- No buttermilk? No problem! You can make your own substitute by adding 1 tablespoon of white vinegar to a liquid measuring cup. Fill the cup with milk up to the 1-cup line and give it a good stir. Wait 5 minutes then stir again - that's it! The milk will thicken just a bit over the 5 minutes.
- The best way to determine if a cake is done is to use an instant thermometer. The internal temp in the center of the cake should read 200-210˚F. Instant thermometers are super useful in the kitchen and are reasonably priced.
- I like using a large cake spatula to transfer my cakes from the cooling rack to a platter or cake stand.
- For those of you living outside of the U.S., half-and-half is a convenience product that's often used here in coffee. It's simply a combination of half milk and half cream.
- The traditional way to test the doneness of a cake is with a toothpick inserted into the center. It will come out clean when the cake is done. The best way to test for doneness, however, is with an instant thermometer which should read 200-210˚F (93-100˚C). This is a great instant thermometer.
Thought for the day:
And we have this HOPE
as an anchor for the soul,
firm and secure.
What we're listening to for inspiration:
If you enjoy this recipe, please come back and leave a star rating and review! It’s so helpful to other readers to hear your results, adaptations, and ideas for variations.
- 1 cup diced fresh strawberries I like to dice them into ¼-inch pieces
- 6 tablespoons butter I use salted
- ½ teaspoon baking powder
- ¾ cup all-purpose flour
- ¼ cup light brown sugar packed
- ¼ cup granulated sugar
- ¼ cup very soft butter I used salted
- ¾ cup granulated sugar
- 1 large egg
- 1 teaspoon vanilla extract
- ¼ teaspoon almond extract
- 2 teaspoon baking powder
- ½ teaspoon kosher salt
- 1 ½ cups all-purpose flour
- ½ cup buttermilk see Café tips
- 1 cup powdered sugar
- 1-2 tablespoons half-and-half or milk
- ½ teaspoon vanilla extract or vanilla bean paste
Preheat the oven to 350˚F. Spray an 8-inch round cake pan (with sides that are at least 2 inches tall. If you pan is lower than 2 inches, use a 9-inch round cake pan) with baking spray. Line the bottom of the pan with a circle of parchment paper. Set aside.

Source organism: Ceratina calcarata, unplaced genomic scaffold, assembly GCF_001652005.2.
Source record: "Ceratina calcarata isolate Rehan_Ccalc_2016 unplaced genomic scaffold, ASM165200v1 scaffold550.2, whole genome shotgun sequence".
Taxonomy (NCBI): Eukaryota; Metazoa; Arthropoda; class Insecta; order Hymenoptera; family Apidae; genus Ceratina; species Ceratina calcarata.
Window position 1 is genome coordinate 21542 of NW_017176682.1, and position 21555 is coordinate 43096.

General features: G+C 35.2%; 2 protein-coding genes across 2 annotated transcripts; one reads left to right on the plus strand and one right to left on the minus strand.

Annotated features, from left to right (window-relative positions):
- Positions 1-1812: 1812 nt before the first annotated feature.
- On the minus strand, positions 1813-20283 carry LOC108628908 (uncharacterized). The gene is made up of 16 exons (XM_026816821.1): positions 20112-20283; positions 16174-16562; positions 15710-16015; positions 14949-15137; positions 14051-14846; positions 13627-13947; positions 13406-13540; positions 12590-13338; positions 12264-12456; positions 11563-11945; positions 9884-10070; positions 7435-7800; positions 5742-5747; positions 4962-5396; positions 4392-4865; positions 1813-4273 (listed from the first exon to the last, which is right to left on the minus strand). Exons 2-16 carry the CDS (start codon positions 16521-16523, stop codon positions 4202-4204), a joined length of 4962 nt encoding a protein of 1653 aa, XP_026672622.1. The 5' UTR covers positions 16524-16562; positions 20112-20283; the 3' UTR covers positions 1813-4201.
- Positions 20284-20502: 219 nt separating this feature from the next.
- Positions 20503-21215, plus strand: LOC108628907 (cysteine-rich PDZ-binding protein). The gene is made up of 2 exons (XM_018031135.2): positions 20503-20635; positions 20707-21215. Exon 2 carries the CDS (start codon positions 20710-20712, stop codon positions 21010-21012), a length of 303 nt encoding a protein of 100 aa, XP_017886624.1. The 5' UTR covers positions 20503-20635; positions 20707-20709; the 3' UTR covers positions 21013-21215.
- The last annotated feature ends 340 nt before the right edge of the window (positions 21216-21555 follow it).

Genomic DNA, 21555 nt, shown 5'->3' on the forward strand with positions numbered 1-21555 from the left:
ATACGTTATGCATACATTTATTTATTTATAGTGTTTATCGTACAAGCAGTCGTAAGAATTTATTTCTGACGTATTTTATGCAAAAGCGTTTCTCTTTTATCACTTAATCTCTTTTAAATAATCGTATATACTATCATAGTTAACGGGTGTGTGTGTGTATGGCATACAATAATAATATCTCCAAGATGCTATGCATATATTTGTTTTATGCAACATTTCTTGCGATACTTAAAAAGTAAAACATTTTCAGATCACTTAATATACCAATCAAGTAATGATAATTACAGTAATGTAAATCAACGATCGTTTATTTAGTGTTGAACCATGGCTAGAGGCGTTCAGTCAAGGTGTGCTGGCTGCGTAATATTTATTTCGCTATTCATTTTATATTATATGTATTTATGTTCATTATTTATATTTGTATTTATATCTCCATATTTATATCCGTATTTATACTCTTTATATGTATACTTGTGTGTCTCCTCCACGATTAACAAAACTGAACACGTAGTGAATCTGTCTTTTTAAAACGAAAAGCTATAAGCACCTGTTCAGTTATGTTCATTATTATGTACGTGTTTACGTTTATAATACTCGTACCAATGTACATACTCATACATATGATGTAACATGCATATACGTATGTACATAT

Place several thicknesses of paper towels onto a work surface. Transfer the diced strawberries to the paper towels and spread them out to a single layer. Top with several more layers of paper towels and press gently over the surface. Allow the berries to sit while you prepare the crumble topping and the cake batter.
Place the butter in a microwave-safe bowl and cook on high power for 1 minute or until melted. (I like to cover the bowl with a slightly damp paper towel to prevent any splattering.)
Add the baking powder and stir to combine. Add the flour and sugars and stir with a fork until nice crumbles form. Set aside.
Combine the soft butter and sugar in a medium-size bowl. Stir together until well combined. The mixture will be a little sandy at this point.
Add the egg, vanilla and almond extracts and stir well for about 30 seconds until the mixture is nice and smooth and is slightly lighter in color.
Add the baking powder and salt and stir until well combined. Add approximately ⅓ of the flour (no need to be exact) and stir until the flour is incorporated. Add half of the buttermilk and stir again, just until combined. Repeat this again then add the last ⅓ of the flour. Don’t over-mix at this point. You just want to stir until the flour disappears.
Add the drained strawberries and stir gently to distribute them throughout the batter. (I like to reserve a few of the diced berries to peak through the crumb topping but this is optional.)
Transfer the batter to the prepared pan and smooth the top.
Scatter the crumbs over the top of the batter. Tuck in the reserved bits of berries randomly between the crumbs (if using).
Bake for 35-45 minutes or until done in the center. You can test the doneness with a toothpick inserted into the center of the cake which should come out clean. The best way to test for doneness is with an instant thermometer which should read 200-210˚F (93-100˚C).
Allow the cake to cool in the pan for 10 minutes then invert onto a plate and remove the pan. Invert a second time onto another clean plate so that the crumb side is up. Serve as is or with a sprinkle of powdered sugar. You can also drizzle it with the optional glaze.
Combine all ingredients in a small bowl or glass measuring cup. Stir with a fork or small whisk until smooth and well combined. It should be very thick but pourable. If too thin add a bit more powdered sugar. If too thick, thin with a little more half-and-half or milk.
Drizzle the icing back and forth over the crumb topping.
See Café Tips above in the post for more detailed instructions and tips to ensure success.
If you prefer to use Metric measurements there is a button in each of our recipes, right above the word “Instructions”. Just click that button to toggle to grams, milliliters, etc. If you ever come across one of our recipes that doesn’t have the Metric conversion (some of the older recipes may not), feel free to leave a comment and I will add it.